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Still Time to Spray Dormant Oil

With the late spring, many of the fruit trees have not budded by now. There is still a small window of time to spray dormant spray for pest control later in the year.

Photo R. Siegel

“Dormant oil sprays are used on fruit trees before the buds begin to swell and suffocate insects and their eggs nesting in branches. Using dormant oil on fruit trees doesn’t completely eliminate the problem with these pests, but it is the best way to cut off most of the population, leaving a simpler problem later in the season.”

Read more at Gardening Know How: What Is Dormant Oil: Information About Dormant Oil Sprays On Fruit Trees

Check your Western Red Cedar Trees

western red cedarSome Western Red Cedars are under serious stress in these recent drought like conditions over the summer. And in fact, some are actually dying. If you have a red cedar on your property, please check it out, particularly if it is close to your house.

If you have any concerns whatsoever, we are qualified to do dangerous tree risk assessment. Please call us at (250) 748-4489.

Your trees in heavy rains

tree-fallingWith the soil being so saturated, it could cause your trees to uproot. When there is a break in the weather, you might want to check the trees on your property and if you have any concerns, please call us at (250)-748-4489.

This video shows a tree falling without warning on a highway in Washington State.

Fireproofing your Property

wildfireThis article from Federated Insurance has some good tips about fireproofing your property in light of the wild fires we are seeing in BC this year.

They suggest that you inspect the land surrounding your property and remove highly flammable vegetation such as pine and fir trees, and keep lawns green and mowed. Move landscaping plants and vines away from the sides of your property.

They recommend the creation of  a “safe zone” around your home. Make sure your roof is free from debris and clean your gutters often. Read the full article here.


Your trees are dormant now

Trees go through a process similar to hibernation called dormancy, and that is what keeps them alive during the winter. Dormancy is like hibernation because metabolism, energy consumption and growth within the plant slow down.

This is an interesting little video that explains how your trees survive the cold we are presently experiencing.

Trees in October

Be sure to rake up all the fallen leaves and put them into the compost. If the leaves are left, they can encourage fungal growth, other diseases and insects.

Pruning a treeOctober is also a good time to get deciduous hedges and those big trees pruned before the winter gales.

A tree may need pruning for a variety of reasons:
· to remove diseased or storm-damaged branches
· to thin the crown to permit new growth and better air circulation
· to reduce the height of a tree
· to remove obstructing lower branches
· to shape a tree for design purposes

Why not give us a call today for an estimate?

Window is closing for dormant spraying

Dormant spraying your fruit trees for pests is best done starting in November up until March if the weather stays cool.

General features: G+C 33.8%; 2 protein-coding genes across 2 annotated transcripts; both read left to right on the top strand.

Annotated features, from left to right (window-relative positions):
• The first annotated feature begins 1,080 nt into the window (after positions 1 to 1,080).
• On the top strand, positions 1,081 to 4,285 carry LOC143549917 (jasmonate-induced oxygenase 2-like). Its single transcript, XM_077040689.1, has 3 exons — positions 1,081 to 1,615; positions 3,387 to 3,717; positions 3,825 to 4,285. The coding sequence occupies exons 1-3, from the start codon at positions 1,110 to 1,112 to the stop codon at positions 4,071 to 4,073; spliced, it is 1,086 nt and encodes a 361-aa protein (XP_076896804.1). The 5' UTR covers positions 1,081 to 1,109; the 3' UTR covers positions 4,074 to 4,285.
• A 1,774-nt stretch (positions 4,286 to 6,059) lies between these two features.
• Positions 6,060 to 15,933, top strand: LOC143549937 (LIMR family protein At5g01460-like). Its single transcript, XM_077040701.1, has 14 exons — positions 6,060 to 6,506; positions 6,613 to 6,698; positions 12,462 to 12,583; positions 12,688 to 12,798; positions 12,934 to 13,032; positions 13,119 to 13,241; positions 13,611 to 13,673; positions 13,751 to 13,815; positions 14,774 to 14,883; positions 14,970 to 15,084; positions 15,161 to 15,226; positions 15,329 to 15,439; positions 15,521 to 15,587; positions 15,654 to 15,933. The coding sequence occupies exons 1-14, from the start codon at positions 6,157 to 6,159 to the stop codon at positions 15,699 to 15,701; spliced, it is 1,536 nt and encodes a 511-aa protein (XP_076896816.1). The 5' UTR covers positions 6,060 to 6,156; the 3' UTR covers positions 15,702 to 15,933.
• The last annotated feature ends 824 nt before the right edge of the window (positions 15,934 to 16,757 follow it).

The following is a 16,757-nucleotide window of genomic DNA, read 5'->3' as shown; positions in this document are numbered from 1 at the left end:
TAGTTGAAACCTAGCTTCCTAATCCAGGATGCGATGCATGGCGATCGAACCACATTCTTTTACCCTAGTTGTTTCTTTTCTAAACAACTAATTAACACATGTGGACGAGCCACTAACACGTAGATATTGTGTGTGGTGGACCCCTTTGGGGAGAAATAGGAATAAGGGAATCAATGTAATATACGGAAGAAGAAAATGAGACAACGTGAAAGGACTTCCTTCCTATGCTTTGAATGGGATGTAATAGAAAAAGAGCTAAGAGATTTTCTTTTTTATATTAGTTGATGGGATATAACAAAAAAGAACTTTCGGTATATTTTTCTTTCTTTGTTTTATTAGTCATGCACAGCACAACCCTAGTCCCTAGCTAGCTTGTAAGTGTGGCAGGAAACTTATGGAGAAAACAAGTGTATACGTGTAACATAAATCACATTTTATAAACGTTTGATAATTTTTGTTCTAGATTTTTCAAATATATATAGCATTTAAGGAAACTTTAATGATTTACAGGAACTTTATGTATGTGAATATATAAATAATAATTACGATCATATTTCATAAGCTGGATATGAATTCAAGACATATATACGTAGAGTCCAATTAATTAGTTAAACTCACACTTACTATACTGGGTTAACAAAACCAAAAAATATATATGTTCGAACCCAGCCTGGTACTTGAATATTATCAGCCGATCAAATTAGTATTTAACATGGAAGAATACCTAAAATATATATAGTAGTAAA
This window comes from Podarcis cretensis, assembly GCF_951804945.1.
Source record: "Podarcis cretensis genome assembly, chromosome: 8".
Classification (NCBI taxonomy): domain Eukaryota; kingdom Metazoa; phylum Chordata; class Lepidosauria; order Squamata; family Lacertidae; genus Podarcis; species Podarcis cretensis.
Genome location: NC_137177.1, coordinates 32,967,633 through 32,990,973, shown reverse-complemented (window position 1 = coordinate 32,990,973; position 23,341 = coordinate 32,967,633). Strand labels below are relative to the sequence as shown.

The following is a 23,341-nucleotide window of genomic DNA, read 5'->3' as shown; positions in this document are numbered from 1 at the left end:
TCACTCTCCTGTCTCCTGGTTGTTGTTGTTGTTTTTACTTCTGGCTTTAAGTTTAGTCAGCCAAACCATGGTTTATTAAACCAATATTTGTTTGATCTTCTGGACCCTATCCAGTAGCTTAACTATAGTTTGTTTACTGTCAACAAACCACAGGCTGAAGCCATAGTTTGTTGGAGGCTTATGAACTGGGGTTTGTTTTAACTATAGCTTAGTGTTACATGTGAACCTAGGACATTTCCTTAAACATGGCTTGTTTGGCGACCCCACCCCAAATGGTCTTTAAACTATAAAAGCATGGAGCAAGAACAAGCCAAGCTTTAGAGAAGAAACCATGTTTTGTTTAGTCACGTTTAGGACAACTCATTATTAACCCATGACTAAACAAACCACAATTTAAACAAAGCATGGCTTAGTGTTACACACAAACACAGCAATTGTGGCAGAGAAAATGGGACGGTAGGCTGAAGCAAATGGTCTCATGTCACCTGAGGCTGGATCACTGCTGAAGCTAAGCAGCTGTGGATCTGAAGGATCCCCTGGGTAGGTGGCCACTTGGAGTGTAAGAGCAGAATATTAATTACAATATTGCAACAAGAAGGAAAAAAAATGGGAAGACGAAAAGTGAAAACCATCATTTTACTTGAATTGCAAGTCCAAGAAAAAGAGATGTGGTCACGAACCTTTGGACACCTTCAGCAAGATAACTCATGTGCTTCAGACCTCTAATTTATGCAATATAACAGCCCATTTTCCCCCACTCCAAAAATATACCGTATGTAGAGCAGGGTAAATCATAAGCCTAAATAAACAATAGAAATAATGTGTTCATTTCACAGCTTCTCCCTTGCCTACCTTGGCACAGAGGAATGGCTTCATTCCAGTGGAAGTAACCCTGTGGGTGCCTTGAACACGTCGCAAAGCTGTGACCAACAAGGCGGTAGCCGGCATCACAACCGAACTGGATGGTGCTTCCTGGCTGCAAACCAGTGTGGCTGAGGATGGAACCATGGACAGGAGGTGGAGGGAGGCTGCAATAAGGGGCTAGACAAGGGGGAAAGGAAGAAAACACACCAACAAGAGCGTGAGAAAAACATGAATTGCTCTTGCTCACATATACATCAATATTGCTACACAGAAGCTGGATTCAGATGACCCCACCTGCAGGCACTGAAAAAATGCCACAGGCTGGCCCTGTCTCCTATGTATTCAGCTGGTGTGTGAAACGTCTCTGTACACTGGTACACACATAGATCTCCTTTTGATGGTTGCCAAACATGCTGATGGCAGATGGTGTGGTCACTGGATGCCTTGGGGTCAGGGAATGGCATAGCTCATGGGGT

Spraying fruit trees during the cool seasons, November through March, can help control pests that take up residence in the cracks and crevices, according to Ross Penhallegon, horticulturist with the Oregon State University Extension Service. Such dormant spraying is more effective than waiting until the weather warms and pests become active.

Some sprays that can be used are:

Apples: Spray copper before fall rains; dormant oil once or twice from January through March; lime-sulfur in January or February (just before buds open) and wettable sulfur just after petal fall.

Apricots: Spray copper before the fall rains and dormant oil in February.

Cherries: Use wettable sulfur or lime-sulfur applied weekly during blooming for brown rot. Information on synthetic sprays to control cherry fruit fly is available at your local county office of the OSU Extension Service.

Pears: Spray copper before the fall rains; spray lime-sulfur two to three times beginning in fall, again during winter, and finally in March just before buds open; spray dormant oil in early spring before buds open and wettable sulfur just after petal fall.

Peaches: Spray copper or a good dormant fungicide three to four times between December and bud break. Spray copper or lime-sulfur before fall rains and in spring just before bud break; apply sulfur weekly during blooming and again after all petals have fallen.

For the full list and further information, click here.

How to Help Your Trees in a Drought

One way to do deep root watering

Trees need deep root watering. So during water restrictions, when you are allowed, give them a good long drink. And then mulch, mulch, mulch, to slow evaporation and keep the ground cool.

Minimize or stop pruning or trimming to avoid scorching your shrubs.

For best results, avoid planting until the fall. Local nurseries will often agree to keep your trees or shrubs until fall if you pay for them now when you have more of a choice.

Winter Fruit Tree Pruning

Here is a good video we found explaining about winter pruning of fruit trees, what to prune and what not to prune.

Climbing up into fruit trees in the cold can be a risky business. Give us a call at (250)-748-4489.